The collection of best practices related to policymaking in the integration of migrants, refugees and asylum seekers is based on the research undergone by the SIRIUS project partners for Work Package 3. The examples do not provide an exhaustive list, and the list remains open for all stakeholders to provide more content by using this form.
The aim is to ensure that this remains a living community in which stakeholders can make each other aware of innovative policymaking solutions that can be adapted to various contexts to ensure a successful integration of newcomers on European labour markets. Keenly aware of the contextual differences, the SIRIUS project partners urge stakeholders to always consider the specificity of their situation before resorting to implementing any of the tried and tested practices from below.
The programme assists unemployed individuals with their job search and help upgrade their skills. It represents a measure that intends on building up the skills of newcomers and preparing them to access employment aligned with their ambitions rather than to focus simply on low-skilled jobs. Rather than a single policy measure, it entails three constituent measures:
a) Job Rotation Scheme
b) Adult Apprenticeship Scheme
c) Upgrading of skills through employment
2. Subsidised employment programmes
These have had the greatest impact on non-western immigrants labour market outcomes based on the SIRIUS research. Wage subsidies are found to have a positive effect on labour market outcomes when looking more specifically at newly arrived refugees and family reunified migrants. Furthermore, studies show that wage subsidies help immigrants get into employment faster than other forms of activation programmes. Financial incentives for employers in the form of wage subsidies have thus proven to be a powerful tool for getting non-western immigrants into employment.
3. Financial incentives for municipalities
If provided in the form of an increase in the basic grant together with a cash reward per refugee in job or education, as included in the 2016 two-party agreement on integration between the Government and Local Government Denmark, it can embolden more support from the public authorities in ensuring that the newcomers are well-supported in their integration process. Since municipalities are responsible for 'matching' migrants, refugees and asylum seekers with appropriate jobs, this initiative could ostensibly be considered an enabler. However, it does encourage municipal authorities to 'push' refugees to take on any job, rather than the right job.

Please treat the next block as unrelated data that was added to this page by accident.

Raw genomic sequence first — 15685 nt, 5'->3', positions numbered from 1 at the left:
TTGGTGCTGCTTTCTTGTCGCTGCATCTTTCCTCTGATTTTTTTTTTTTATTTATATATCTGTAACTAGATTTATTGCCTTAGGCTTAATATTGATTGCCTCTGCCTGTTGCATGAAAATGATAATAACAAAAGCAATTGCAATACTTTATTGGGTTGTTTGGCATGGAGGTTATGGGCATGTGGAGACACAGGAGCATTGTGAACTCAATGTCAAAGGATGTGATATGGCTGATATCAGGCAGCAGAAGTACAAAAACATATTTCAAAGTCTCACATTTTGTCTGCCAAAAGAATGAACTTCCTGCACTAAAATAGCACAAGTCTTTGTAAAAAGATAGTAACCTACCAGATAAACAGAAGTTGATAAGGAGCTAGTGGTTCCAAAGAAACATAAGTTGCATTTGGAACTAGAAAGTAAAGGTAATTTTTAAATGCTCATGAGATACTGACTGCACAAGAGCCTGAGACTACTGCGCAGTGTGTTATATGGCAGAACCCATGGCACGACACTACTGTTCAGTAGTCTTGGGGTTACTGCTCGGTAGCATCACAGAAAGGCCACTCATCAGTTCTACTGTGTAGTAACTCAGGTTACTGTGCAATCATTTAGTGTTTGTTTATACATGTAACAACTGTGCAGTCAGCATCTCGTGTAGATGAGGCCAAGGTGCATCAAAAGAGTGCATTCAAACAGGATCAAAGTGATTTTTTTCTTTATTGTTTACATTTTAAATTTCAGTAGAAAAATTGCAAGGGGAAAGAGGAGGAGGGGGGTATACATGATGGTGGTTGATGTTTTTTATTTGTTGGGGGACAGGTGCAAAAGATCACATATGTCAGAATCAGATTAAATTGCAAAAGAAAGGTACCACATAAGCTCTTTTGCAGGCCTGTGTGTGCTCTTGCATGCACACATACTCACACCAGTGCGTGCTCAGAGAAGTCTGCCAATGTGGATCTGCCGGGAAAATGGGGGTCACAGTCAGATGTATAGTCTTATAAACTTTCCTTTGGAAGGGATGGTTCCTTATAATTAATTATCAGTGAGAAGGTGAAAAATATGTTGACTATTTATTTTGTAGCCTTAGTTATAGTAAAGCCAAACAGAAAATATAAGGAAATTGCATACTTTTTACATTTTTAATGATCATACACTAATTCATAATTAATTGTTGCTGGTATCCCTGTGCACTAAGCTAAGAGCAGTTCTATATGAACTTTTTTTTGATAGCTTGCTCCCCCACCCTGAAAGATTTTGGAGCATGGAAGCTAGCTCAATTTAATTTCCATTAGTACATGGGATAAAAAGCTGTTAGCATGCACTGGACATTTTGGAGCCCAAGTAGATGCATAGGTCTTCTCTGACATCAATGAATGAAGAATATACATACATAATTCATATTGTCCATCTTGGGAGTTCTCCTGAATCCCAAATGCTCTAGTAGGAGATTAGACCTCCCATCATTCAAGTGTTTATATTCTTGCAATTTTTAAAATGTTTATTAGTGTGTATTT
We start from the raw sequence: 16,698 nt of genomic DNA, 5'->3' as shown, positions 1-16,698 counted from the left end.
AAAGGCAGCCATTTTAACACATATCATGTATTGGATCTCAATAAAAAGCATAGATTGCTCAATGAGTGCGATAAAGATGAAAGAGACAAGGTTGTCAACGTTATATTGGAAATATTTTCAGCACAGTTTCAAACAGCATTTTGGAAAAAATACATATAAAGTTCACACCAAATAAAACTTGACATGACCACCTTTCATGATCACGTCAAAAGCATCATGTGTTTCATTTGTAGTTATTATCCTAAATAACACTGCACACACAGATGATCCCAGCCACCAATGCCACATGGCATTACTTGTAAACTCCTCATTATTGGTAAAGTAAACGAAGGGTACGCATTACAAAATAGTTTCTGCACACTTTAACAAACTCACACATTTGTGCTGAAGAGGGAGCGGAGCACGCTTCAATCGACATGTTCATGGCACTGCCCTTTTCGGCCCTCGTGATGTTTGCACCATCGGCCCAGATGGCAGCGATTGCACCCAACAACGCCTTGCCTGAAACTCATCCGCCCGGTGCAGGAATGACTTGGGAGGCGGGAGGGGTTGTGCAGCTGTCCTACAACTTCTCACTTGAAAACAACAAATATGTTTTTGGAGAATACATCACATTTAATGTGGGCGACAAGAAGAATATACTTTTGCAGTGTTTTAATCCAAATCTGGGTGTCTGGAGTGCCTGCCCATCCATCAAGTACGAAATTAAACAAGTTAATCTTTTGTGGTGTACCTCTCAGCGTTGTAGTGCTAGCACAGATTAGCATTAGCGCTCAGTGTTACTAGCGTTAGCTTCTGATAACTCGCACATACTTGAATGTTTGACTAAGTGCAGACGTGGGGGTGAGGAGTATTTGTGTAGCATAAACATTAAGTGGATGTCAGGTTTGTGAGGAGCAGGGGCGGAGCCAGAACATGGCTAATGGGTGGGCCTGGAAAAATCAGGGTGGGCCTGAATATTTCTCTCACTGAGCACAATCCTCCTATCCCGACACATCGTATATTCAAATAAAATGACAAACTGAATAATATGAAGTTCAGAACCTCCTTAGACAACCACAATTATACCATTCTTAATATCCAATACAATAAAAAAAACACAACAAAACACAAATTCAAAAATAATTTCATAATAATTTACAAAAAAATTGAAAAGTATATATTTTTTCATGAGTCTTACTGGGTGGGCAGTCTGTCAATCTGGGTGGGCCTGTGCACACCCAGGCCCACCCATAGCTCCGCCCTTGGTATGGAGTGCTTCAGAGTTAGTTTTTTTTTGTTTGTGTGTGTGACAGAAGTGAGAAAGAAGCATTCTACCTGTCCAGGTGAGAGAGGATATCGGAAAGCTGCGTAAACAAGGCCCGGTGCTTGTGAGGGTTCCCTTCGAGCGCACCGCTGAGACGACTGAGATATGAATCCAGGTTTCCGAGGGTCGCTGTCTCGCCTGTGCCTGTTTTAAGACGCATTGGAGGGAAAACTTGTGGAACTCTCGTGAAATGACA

4. Mentorship programmes
In 2015, five municipalities received funding from the state to establish a mentor corps to help refugees secure jobs, and as part of the tripartite agreement, employers and employees' organizations must contribute to recruiting mentors among their members. As the research interviews revealed, obstacles related to participation in the social life due to language barriers, different conceptualisation and expectations related to workplaces and timing, exist and simply highlight the complex process of integrating in a different country.
While the best practice of mentorships in Denmark is acknowledged, there is a need to scale up this programme and to adequately implement it to ensure that the migrants, refugees and asylum seekers receive a holistic preparation of what it means, culturally as well, to join a Danish work place. Presently, such initiatives are often geared towards assisting MRAs with bureaucratic challenges like setting up a bank account or securing a social security number. Mentorship programmes should also familiarize MRAs with often unsaid/subtle social and cultural norms in a Danish workplace in order to assist them in better understanding and navigating their professional environment.